456. Pneumococcal Vaccination Coverage in Adults with High-Risk Conditions in the United States
Session: Poster Abstract Session: Pneumococcal Vaccine in Children and Adults
Thursday, October 3, 2013
Room: The Moscone Center: Poster Hall C
Background: The U.S. Advisory Committee on Immunization Practices (ACIP) recommends pneumococcal vaccination for adults younger than 65 with high-risk conditions (HRCs). Yet there are limited real-world data on pneumococcal vaccination coverage (PVC) in these high-risk adults. This study aims to examine PVC and factors associated with PVC in a large US managed care population with HRCs that are included in the ACIP recommendation.

Methods: In this retrospective observational cohort study, adults aged 19-64 years with newly diagnosed HRCs from 2007 to 2010 and with continuous enrollment for at least 3 years in a large administrative claims database were identified and followed until the end of enrollment or 2011. Outcomes of interest included PVC and time to pneumococcal vaccination from the initial diagnosis. Descriptive and regression analyses were applied to assess PVC, compare patient characteristics across pneumococcal vaccination status, and examine factors associated with PVC.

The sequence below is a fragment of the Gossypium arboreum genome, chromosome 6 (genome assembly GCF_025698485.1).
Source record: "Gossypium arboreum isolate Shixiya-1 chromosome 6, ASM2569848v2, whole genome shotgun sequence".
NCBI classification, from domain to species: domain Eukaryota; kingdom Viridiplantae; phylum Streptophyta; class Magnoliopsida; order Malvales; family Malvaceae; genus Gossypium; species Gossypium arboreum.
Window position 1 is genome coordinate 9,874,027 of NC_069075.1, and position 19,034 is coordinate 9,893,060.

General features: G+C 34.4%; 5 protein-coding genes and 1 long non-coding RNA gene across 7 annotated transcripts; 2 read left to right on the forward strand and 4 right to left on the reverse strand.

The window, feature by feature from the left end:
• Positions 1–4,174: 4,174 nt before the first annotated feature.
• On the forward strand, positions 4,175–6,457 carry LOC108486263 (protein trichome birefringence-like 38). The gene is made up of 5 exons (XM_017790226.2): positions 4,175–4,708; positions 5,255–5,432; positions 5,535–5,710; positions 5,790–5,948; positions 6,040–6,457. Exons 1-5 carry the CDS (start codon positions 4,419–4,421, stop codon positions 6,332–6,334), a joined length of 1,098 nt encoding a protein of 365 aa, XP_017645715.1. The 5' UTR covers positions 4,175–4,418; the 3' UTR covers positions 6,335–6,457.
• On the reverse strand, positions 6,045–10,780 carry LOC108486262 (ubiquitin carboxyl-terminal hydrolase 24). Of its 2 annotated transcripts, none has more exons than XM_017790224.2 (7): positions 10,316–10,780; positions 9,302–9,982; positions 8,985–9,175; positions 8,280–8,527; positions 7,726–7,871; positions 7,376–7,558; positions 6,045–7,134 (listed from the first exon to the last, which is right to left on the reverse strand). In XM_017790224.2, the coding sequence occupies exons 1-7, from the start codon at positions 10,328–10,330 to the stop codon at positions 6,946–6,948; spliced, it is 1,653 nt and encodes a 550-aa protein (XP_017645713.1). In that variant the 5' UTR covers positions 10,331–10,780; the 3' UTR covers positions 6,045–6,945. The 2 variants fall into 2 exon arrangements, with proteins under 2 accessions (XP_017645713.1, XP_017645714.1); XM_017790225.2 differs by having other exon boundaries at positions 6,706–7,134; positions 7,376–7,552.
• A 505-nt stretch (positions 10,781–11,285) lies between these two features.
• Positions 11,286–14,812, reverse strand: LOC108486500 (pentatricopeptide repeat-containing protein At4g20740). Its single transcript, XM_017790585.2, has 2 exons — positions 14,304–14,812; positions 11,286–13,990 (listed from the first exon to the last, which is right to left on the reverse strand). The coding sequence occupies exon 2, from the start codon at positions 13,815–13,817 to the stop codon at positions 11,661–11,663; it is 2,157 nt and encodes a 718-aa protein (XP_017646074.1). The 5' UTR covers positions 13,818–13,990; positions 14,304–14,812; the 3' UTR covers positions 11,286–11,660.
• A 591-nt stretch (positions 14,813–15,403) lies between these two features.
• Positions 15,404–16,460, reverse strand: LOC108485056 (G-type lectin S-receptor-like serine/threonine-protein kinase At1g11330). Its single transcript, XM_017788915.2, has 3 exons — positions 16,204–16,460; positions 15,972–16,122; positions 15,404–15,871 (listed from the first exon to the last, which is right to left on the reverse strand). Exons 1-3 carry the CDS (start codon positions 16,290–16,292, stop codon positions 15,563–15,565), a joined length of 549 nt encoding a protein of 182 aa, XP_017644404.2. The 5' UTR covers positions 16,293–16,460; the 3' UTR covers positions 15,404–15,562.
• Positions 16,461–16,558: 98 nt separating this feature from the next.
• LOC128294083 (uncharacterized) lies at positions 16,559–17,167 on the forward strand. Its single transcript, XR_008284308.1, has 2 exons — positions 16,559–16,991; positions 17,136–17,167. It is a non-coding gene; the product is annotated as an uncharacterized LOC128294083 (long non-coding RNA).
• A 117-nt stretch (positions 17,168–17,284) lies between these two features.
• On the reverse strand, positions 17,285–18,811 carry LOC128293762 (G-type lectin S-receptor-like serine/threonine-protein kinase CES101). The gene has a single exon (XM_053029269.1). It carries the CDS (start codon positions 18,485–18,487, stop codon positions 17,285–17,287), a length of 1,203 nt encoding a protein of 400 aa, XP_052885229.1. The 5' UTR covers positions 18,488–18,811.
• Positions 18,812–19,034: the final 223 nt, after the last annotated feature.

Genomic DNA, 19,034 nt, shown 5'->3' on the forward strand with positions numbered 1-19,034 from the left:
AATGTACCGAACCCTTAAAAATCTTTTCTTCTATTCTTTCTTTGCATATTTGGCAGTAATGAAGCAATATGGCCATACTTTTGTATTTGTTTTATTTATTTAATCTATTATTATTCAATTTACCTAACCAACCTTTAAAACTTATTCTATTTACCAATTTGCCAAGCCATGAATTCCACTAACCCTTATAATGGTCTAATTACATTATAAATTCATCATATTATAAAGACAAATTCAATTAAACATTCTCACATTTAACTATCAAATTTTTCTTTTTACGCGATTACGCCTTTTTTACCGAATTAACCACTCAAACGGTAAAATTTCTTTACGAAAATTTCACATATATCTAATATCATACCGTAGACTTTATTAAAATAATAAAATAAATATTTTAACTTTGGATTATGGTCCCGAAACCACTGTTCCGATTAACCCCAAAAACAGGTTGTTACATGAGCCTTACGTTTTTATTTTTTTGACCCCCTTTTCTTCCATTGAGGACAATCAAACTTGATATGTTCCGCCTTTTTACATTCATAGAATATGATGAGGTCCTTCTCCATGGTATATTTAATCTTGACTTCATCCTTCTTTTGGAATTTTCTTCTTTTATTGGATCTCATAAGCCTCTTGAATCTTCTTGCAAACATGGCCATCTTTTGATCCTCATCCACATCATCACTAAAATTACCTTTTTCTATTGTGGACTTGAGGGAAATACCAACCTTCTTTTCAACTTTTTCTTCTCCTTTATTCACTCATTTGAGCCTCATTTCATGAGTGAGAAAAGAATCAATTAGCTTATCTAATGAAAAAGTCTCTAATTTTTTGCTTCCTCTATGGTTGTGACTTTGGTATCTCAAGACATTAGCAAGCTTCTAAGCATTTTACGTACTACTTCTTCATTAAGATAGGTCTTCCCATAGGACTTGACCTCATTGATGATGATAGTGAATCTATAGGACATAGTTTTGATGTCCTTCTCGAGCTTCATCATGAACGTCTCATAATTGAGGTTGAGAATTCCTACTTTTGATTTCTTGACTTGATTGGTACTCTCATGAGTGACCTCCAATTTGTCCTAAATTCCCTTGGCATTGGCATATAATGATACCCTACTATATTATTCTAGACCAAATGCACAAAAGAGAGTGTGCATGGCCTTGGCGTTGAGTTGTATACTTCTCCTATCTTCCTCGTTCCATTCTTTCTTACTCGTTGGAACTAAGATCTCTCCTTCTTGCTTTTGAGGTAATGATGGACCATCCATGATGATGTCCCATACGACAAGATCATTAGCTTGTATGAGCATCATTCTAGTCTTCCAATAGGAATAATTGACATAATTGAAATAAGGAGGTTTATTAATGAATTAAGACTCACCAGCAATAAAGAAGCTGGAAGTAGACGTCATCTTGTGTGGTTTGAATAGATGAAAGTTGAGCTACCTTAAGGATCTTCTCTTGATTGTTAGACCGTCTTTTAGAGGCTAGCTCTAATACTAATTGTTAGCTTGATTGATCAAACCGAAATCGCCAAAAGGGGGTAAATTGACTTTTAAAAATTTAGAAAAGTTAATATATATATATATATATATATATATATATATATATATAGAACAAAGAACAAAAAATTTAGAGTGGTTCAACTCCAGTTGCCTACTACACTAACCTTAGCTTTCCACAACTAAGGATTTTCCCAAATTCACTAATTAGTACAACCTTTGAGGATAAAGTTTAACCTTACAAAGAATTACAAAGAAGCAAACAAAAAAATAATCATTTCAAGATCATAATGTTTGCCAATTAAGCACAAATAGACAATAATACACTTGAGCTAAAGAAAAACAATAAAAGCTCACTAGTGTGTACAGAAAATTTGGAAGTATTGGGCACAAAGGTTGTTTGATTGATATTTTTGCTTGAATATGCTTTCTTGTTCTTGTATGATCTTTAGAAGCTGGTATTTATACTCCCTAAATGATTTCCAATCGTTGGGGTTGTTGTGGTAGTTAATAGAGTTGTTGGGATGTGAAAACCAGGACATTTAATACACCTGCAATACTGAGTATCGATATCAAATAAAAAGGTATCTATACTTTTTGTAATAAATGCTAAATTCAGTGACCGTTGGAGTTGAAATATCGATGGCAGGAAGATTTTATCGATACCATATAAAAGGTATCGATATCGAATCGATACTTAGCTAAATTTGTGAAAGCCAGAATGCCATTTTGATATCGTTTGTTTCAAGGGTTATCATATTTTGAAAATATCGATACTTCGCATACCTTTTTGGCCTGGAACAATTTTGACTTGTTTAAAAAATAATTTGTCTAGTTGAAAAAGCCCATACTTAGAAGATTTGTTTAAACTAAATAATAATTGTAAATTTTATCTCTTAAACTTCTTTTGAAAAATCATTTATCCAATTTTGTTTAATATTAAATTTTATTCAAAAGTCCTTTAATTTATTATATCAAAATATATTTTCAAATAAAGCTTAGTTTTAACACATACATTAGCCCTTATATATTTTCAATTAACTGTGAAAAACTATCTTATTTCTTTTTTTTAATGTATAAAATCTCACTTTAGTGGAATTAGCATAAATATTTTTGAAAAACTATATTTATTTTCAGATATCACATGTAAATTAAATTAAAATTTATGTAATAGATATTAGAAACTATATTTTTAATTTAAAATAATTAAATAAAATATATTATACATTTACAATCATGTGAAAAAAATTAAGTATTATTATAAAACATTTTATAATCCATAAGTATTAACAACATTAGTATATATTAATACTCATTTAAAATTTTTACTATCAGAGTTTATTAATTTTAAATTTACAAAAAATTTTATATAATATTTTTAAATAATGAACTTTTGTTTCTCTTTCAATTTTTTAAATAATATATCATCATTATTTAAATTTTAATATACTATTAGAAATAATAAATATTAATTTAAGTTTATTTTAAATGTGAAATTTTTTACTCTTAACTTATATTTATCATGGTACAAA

Results: The overall PVC was 7.0% among 1,105,328 adults with HRCs. PVC was highest in patients with HIV/AIDS (30.5%), followed by diabetes (11.0%), asplenia (7.9%), chronic lung disease (7.7%), chronic renal disease (7.1%), chronic heart disease (6.2%), organ transplant (5.0%), cochlear implant (4.5%), cancer (4.5%), chronic liver disease (4.3%), smoking (4.2%), and alcoholism (2.3%). Patients with HRCs aged 50-64 years had higher PVC (8.8%) than those aged 19-49 years (4.4%). Among those who received pneumococcal vaccination, the majority was vaccinated in the physician’s office (92%); the average time to vaccination was 486 days, ranging from 225 days for patients with HIV/AIDS to 607 days for patients with alcoholism. Multivariable logistic regression analysis showed that HRCs, older age, male, west region, enrollment in an HMO health plan, increased healthcare encounters, and influenza vaccination were significant predictors of receiving pneumococcal vaccination (all p<0.001).

Conclusion: While PVC varies by HRCs and sociodemographic characteristics, overall PVC remains low in adults with HRCs. Findings underscore the need for better interventions to improve pneumococcal vaccination in this high-risk adult population.

H. Keri Yang, PhD, MPH, MS1, Ming-Yi Huang, PhD1 and Dongmu Zhang, PhD2, (1)Global Health Outcomes, Merck & Co., Inc, West Point, PA, (2)Merck & co Inc; Global Health Outcomes, Whitehouse station, NJ

Disclosures:

H. K. Yang, Merck: Employee, Salary

M. Y. Huang, Merck & Co., Inc: Independent Contractor, Salary

D. Zhang, Merck: Employee, Salary

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